Now, anyone who has known me for even a short while will know that, whilst I am able to do a short sprint to the bus stop, I am not a naturally sporty or active person. In fact, even at school I was one of those kids who would rather have their nose in a book than be outside and running around. It has taken a massive change of mind to get myself to a point where I would voluntarily sign myself onto a course that has anything to do with running. I have been a little overweight for years, and after having my daughter I did not have the willpower to make any effort to lose the weight through exercise. I have been gently reminded by a number of people that being a little bit more active would bring more benefits such as extra energy and less chance of being depressed.

Well, so far, the running has not given me more energy, I have been exhausted the day after each time I've been out. I've been aching all over and it is such a challenge to get round the course, especially on the 'homework runs' we have to complete between each session. I have also been having a lot of issues with depression in recent months. However, I am determined to carry on even though it is definitely getting harder each time. I am also lucky enough to have made a friend who has been doing the course with me, and have been really enjoying the chance to get to know her. I think having someone alongside me has been making all the difference.

Having someone who is able to come alongside us is so important in all challenges of our lives. I believe that God gives us people to travel part of our journey with us at key points in our lives. I have been fortunate enough to have a number of people who have been alongside me for various points of my life, from the minister who played a key role in helping me to escape my abusive ex, to the friends who have been helping me to realise that I am being a good mother to my toddler. Not to mention my husband, who has been alongside me in so many ways since we met. In the Bible it says that God brings us alongside others going through similar experiences so that we can encourage them with the comfort that we ourselves received first (2 Corinthians 1:3-4). It is good to know that we have a God who cares about us so much that he not only helps us himself, but gives us others to be alongside us along the way.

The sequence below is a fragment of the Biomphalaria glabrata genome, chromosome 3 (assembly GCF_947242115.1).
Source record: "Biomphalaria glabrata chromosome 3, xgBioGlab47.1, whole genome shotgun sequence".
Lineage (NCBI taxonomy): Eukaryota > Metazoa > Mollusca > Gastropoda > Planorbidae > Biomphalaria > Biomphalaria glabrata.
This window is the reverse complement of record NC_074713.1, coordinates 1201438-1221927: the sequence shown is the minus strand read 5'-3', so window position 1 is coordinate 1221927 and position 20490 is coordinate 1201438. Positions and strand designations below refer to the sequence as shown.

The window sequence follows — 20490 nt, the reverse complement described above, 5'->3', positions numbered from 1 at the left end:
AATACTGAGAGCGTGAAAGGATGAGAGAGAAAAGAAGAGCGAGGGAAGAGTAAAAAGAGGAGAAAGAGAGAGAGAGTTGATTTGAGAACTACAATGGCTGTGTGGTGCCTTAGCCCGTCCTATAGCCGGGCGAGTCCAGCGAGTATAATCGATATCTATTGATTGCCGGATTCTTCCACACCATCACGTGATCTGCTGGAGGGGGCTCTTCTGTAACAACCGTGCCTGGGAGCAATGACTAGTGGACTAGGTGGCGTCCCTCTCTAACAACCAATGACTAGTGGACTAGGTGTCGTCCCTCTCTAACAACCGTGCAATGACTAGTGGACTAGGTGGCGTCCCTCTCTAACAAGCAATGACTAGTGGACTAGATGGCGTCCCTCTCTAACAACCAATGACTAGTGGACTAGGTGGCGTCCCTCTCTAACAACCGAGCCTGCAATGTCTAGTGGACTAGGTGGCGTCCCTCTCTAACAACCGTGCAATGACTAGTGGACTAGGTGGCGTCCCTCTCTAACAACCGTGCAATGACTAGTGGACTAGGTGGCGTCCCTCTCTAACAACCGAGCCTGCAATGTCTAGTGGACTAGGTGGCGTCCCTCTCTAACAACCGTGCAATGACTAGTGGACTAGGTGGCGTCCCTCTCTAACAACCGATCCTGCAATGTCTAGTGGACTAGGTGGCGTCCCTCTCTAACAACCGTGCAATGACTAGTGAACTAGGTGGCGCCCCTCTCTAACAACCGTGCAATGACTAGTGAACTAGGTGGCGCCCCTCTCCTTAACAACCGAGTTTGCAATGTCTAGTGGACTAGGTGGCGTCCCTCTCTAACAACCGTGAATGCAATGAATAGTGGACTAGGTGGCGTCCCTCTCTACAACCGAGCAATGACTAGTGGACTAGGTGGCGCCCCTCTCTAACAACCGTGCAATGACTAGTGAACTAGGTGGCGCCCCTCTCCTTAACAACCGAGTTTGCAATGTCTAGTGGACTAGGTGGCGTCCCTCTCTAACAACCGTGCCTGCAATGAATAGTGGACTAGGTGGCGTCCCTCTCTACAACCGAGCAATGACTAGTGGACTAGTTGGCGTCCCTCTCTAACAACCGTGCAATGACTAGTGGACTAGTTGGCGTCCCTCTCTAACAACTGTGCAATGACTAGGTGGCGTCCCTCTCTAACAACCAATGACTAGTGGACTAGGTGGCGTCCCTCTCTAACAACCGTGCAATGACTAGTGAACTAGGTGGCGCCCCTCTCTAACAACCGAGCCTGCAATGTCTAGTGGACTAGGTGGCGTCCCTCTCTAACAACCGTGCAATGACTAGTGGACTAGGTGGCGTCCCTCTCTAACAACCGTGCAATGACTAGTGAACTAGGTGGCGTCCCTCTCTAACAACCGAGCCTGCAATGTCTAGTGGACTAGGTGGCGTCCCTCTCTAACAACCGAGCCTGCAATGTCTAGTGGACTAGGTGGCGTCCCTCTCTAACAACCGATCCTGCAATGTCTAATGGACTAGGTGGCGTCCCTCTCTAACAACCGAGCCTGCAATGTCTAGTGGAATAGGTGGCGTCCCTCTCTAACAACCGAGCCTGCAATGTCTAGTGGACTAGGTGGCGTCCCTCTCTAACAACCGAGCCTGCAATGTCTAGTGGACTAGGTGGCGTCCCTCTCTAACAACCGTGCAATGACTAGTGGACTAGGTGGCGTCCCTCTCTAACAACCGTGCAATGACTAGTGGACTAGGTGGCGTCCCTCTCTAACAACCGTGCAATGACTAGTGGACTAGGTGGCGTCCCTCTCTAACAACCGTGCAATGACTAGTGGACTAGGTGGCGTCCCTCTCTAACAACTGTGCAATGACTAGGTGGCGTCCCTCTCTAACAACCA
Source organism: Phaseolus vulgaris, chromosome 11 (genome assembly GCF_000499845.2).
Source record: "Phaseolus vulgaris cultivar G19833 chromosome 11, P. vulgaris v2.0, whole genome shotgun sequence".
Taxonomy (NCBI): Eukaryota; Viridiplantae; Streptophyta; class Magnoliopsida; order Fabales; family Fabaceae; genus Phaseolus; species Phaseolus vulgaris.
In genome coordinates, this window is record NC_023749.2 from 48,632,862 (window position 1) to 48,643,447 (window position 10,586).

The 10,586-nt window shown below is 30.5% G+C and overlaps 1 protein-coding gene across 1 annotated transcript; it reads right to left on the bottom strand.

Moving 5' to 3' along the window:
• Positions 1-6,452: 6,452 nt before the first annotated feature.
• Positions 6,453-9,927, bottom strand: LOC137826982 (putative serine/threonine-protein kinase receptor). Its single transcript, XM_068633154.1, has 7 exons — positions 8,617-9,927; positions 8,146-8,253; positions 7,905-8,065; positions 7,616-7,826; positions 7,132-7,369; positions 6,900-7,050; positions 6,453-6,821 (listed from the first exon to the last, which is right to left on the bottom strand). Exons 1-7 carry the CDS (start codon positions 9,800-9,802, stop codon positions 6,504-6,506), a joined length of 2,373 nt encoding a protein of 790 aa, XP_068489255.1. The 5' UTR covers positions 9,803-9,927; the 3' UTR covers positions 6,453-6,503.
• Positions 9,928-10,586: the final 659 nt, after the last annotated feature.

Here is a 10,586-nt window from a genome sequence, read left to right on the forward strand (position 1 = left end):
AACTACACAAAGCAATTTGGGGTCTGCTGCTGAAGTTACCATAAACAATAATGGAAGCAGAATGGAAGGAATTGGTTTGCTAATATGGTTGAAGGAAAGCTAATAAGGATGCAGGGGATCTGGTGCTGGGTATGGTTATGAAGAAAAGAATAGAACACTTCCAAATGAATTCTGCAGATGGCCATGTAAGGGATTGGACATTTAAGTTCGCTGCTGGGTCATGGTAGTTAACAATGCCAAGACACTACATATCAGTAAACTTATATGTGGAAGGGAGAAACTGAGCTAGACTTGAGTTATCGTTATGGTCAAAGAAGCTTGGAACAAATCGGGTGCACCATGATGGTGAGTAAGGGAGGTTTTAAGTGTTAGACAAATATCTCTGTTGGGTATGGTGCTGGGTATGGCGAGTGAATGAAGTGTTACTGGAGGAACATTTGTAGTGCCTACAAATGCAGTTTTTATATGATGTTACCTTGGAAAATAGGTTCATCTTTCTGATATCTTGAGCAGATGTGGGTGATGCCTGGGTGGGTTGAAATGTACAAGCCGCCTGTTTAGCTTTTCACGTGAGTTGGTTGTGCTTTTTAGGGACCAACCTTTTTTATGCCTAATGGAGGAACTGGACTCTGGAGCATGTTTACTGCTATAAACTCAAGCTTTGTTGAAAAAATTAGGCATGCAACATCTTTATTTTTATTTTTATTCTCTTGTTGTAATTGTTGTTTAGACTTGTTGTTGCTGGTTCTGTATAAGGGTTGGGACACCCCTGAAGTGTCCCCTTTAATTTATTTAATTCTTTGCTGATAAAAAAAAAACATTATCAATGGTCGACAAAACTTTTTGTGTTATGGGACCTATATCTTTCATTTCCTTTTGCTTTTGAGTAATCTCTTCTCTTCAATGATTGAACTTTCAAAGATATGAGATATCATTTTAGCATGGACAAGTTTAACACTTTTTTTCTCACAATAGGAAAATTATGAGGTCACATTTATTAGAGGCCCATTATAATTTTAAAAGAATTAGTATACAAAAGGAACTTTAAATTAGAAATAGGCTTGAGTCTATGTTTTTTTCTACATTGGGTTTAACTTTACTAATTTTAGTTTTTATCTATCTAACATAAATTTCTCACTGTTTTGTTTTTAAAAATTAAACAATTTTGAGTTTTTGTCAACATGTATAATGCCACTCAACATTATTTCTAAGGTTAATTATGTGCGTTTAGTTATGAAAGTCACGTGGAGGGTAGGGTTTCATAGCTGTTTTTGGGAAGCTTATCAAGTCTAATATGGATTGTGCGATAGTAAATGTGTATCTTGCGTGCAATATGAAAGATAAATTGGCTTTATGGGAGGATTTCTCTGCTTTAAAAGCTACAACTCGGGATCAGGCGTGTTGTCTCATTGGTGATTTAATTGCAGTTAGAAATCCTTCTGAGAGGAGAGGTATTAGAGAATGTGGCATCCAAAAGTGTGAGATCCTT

There will always be challenges that I come up against, and I will have to keep finding strength and willpower to keep pushing on. But I am confident that I will keep trying and that God will provide me with people to encourage me along the way.

Saturday, 14 May 2016

Positive anniversary time!

Last month was a time of anniversaries of unpleasant experiences and difficult times. I am so glad to say that this month is the month of happy anniversaries and good memories. This coming week is my wedding anniversary, and later this month it is the anniversary of meeting my husband. (We met just under a year before our wedding).